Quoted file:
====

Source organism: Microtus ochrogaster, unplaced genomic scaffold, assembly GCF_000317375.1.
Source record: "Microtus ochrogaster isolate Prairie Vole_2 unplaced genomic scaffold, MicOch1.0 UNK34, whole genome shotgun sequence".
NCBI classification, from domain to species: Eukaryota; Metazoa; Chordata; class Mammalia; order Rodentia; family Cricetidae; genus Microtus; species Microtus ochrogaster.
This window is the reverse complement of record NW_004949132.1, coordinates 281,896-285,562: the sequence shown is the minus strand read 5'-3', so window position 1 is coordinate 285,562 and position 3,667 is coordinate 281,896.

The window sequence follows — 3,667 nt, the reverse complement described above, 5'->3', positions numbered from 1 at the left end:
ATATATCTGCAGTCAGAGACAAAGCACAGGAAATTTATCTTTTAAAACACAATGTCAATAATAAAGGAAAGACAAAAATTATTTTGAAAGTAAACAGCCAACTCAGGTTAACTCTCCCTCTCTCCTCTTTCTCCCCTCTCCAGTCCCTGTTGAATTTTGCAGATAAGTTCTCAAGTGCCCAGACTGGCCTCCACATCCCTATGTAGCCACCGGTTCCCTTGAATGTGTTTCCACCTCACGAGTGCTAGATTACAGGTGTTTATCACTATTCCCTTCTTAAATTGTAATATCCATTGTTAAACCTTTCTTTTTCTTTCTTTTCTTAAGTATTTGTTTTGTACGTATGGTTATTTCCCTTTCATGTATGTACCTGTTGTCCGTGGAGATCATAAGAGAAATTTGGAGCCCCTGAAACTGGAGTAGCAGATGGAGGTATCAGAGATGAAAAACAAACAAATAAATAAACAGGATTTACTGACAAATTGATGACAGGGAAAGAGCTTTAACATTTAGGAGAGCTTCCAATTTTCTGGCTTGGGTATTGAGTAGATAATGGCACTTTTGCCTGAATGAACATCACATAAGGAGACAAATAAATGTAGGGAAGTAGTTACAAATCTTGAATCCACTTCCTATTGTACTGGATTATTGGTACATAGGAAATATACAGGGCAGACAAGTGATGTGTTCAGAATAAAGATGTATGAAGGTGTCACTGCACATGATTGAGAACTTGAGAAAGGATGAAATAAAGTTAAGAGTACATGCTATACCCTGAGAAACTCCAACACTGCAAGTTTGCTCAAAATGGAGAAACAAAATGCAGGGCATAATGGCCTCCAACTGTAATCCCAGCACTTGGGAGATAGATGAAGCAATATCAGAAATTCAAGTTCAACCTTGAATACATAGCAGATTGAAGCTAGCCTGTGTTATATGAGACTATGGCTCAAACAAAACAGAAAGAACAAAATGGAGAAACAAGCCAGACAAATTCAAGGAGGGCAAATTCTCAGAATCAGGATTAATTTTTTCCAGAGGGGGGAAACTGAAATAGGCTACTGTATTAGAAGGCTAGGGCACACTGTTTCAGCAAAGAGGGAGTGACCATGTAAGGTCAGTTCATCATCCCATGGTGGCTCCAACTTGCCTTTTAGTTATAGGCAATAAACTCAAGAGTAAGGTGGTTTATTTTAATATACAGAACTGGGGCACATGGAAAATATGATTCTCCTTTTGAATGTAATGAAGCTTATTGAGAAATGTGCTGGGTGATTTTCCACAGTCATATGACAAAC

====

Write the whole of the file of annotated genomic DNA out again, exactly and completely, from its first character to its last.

Source organism: Microtus ochrogaster, unplaced genomic scaffold, assembly GCF_000317375.1.
Source record: "Microtus ochrogaster isolate Prairie Vole_2 unplaced genomic scaffold, MicOch1.0 UNK34, whole genome shotgun sequence".
NCBI classification, from domain to species: Eukaryota; Metazoa; Chordata; class Mammalia; order Rodentia; family Cricetidae; genus Microtus; species Microtus ochrogaster.
This window is the reverse complement of record NW_004949132.1, coordinates 281,896-285,562: the sequence shown is the minus strand read 5'-3', so window position 1 is coordinate 285,562 and position 3,667 is coordinate 281,896.

The window sequence follows — 3,667 nt, the reverse complement described above, 5'->3', positions numbered from 1 at the left end:
ATATATCTGCAGTCAGAGACAAAGCACAGGAAATTTATCTTTTAAAACACAATGTCAATAATAAAGGAAAGACAAAAATTATTTTGAAAGTAAACAGCCAACTCAGGTTAACTCTCCCTCTCTCCTCTTTCTCCCCTCTCCAGTCCCTGTTGAATTTTGCAGATAAGTTCTCAAGTGCCCAGACTGGCCTCCACATCCCTATGTAGCCACCGGTTCCCTTGAATGTGTTTCCACCTCACGAGTGCTAGATTACAGGTGTTTATCACTATTCCCTTCTTAAATTGTAATATCCATTGTTAAACCTTTCTTTTTCTTTCTTTTCTTAAGTATTTGTTTTGTACGTATGGTTATTTCCCTTTCATGTATGTACCTGTTGTCCGTGGAGATCATAAGAGAAATTTGGAGCCCCTGAAACTGGAGTAGCAGATGGAGGTATCAGAGATGAAAAACAAACAAATAAATAAACAGGATTTACTGACAAATTGATGACAGGGAAAGAGCTTTAACATTTAGGAGAGCTTCCAATTTTCTGGCTTGGGTATTGAGTAGATAATGGCACTTTTGCCTGAATGAACATCACATAAGGAGACAAATAAATGTAGGGAAGTAGTTACAAATCTTGAATCCACTTCCTATTGTACTGGATTATTGGTACATAGGAAATATACAGGGCAGACAAGTGATGTGTTCAGAATAAAGATGTATGAAGGTGTCACTGCACATGATTGAGAACTTGAGAAAGGATGAAATAAAGTTAAGAGTACATGCTATACCCTGAGAAACTCCAACACTGCAAGTTTGCTCAAAATGGAGAAACAAAATGCAGGGCATAATGGCCTCCAACTGTAATCCCAGCACTTGGGAGATAGATGAAGCAATATCAGAAATTCAAGTTCAACCTTGAATACATAGCAGATTGAAGCTAGCCTGTGTTATATGAGACTATGGCTCAAACAAAACAGAAAGAACAAAATGGAGAAACAAGCCAGACAAATTCAAGGAGGGCAAATTCTCAGAATCAGGATTAATTTTTTCCAGAGGGGGGAAACTGAAATAGGCTACTGTATTAGAAGGCTAGGGCACACTGTTTCAGCAAAGAGGGAGTGACCATGTAAGGTCAGTTCATCATCCCATGGTGGCTCCAACTTGCCTTTTAGTTATAGGCAATAAACTCAAGAGTAAGGTGGTTTATTTTAATATACAGAACTGGGGCACATGGAAAATATGATTCTCCTTTTGAATGTAATGAAGCTTATTGAGAAATGTGCTGGGTGATTTTCCACAGTCATATGACAAAC